Wingspan 10-11 mm. The adult moth can be identified by its white head and in particular the extra white subapical spot on the forewing beyond the costal and tornal spots.
Woodland clearings and well wooded areas.
The adult moths emerge in a single generation from late April to June in the south and somewhat later in the north, from June to July. There may occasionally be the emergence of a second generation in the south.
The larvae of this species feed on various grasses, forming a mine within which the larva is able to overwinter.
This moth is found throughout Britain. In the Butterfly Conservation’s Microlepidoptera Report 2011 this species was classified as local.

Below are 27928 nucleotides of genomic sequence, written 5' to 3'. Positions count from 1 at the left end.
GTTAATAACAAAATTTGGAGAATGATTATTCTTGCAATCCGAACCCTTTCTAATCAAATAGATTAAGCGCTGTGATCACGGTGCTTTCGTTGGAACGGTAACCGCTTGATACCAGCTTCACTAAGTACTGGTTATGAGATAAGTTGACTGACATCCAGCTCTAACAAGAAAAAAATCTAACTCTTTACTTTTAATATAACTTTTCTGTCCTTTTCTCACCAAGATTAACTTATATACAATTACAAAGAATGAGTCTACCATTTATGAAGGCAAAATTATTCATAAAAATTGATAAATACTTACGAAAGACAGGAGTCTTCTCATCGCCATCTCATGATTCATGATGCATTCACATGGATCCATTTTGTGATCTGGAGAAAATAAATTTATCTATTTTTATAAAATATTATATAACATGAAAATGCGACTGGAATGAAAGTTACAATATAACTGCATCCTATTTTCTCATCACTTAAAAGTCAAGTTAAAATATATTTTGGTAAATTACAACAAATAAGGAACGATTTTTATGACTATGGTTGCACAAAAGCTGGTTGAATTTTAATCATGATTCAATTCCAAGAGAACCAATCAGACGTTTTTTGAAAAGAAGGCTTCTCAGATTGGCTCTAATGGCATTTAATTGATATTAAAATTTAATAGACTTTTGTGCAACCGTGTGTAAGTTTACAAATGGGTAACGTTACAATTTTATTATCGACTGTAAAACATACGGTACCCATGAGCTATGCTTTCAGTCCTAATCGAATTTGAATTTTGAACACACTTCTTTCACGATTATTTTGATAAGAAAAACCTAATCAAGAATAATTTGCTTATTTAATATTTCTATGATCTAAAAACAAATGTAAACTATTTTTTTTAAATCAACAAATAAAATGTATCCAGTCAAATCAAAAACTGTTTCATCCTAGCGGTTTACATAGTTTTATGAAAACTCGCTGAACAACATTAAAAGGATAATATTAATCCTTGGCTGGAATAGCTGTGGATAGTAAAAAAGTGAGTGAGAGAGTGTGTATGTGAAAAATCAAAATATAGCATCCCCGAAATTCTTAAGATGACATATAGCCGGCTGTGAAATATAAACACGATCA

Uncommon or under recorded in Leicestershire and Rutland. L&R Moth Group status = D (rare or rarely recorded)
Leicestershire & Rutland Map
Enter a town or village to see local records
Yellow squares = NBN records (all known data)
Coloured circles = NatureSpot records: 2020+ | 2015-2019 | pre-2015